PARENTS

Nearly 90,000 Children Will Spend Christmas In Emergency Accommodation

24/12/2014 10:46 | Updated 20 May 2015

Girl waiting by the window

Nearly 90,000 children will spend Christmas Day in emergency accommodation as the cost of living soars for Britain's poorest.

More than 60,000 families will spend the festive season in hostels or bed and breakfast accommodation.

The crisis will cause the cost of emergency housing to reach almost £2.8billion by next May.

Annual costs have climbed from £544million in 2010-11 to £574million just two years later - and experts have tipped a continuing rise.

At the same time, there has been a shocking 260 per cent increase in the number of families spending longer than six weeks in B&Bs.

It comes as more than a million households face the misery of fuel poverty this Christmas - forking out a tenth of their income on energy.

One in six can't afford electricity and gas bills and will either shiver through the holidays or get into debt to stay warm.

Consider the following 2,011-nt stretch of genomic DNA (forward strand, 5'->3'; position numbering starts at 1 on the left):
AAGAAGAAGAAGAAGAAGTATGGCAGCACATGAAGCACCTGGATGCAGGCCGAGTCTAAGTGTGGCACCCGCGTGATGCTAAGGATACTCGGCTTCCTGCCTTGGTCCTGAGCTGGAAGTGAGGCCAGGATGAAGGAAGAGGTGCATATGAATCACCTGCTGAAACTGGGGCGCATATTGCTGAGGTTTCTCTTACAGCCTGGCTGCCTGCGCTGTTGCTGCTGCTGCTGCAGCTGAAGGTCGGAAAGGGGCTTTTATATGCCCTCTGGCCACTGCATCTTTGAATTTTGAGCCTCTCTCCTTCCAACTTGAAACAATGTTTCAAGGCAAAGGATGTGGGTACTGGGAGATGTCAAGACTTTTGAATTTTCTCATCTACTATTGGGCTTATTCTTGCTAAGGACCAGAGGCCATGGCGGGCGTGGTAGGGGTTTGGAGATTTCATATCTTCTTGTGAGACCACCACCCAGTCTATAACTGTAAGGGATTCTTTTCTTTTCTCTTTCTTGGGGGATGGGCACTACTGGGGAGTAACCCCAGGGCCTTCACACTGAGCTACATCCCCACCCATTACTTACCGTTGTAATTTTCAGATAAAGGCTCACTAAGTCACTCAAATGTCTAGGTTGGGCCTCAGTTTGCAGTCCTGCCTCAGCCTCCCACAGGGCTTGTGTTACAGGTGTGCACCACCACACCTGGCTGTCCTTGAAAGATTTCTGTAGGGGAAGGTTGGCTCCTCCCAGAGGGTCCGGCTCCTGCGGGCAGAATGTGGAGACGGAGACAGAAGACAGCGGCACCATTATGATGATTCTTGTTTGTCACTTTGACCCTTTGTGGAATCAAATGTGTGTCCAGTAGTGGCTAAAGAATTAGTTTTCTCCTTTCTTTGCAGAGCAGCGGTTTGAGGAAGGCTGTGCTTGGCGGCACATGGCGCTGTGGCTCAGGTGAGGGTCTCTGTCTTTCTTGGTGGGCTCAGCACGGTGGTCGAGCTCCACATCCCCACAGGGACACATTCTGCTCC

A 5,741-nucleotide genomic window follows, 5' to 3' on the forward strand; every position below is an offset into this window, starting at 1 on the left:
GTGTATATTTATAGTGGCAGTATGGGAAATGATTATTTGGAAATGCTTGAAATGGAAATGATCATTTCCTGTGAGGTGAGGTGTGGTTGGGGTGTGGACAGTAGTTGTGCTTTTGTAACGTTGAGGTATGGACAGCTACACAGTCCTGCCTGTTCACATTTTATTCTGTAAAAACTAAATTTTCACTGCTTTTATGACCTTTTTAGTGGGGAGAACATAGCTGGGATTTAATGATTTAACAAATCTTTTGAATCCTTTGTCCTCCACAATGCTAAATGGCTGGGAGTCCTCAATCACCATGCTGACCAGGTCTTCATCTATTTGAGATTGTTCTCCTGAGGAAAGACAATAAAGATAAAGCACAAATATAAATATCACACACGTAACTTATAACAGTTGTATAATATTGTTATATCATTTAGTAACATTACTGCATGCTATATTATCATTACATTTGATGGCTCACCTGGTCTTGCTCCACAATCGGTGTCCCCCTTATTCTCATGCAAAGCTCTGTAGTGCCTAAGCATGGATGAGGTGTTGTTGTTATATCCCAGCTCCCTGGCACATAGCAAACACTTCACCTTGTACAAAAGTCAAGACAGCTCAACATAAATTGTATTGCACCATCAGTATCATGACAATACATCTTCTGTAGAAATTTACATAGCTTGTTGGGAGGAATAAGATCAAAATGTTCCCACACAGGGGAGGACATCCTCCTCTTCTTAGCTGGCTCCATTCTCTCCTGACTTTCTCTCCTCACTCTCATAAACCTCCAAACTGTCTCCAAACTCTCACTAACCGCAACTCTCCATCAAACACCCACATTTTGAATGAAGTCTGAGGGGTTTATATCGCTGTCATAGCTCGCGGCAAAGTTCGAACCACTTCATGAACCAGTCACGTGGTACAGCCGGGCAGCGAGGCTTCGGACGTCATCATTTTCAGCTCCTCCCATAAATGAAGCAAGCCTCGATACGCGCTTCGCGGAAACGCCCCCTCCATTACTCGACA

Figures show the average gap between a family's energy bill and what they can afford is nearly £400 a year.

Almost two in five households in fuel poverty are single-parent families.

Shadow Housing Minister Emma Reynolds said: "It is a tragedy that tens of thousands of families will be spending their Christmas in emergency accommodation, but it is also costing the taxpayer more, with local authorities set to spend billions on emergency accommodation over this Parliament because of the Government's failure."

Homelessness minister Kris Hopkins said: "This Government has increased spending to prevent homelessness, making over £500 million available to help the most vulnerable in society and has kept strong protections to guard families against the threat of homelessness.

"Councils have a responsibility to move homeless households into settled accommodation as quickly as possible and statistics released recently show a significant fall in the number of families with children in bed and breakfast accommodation for longer than six weeks."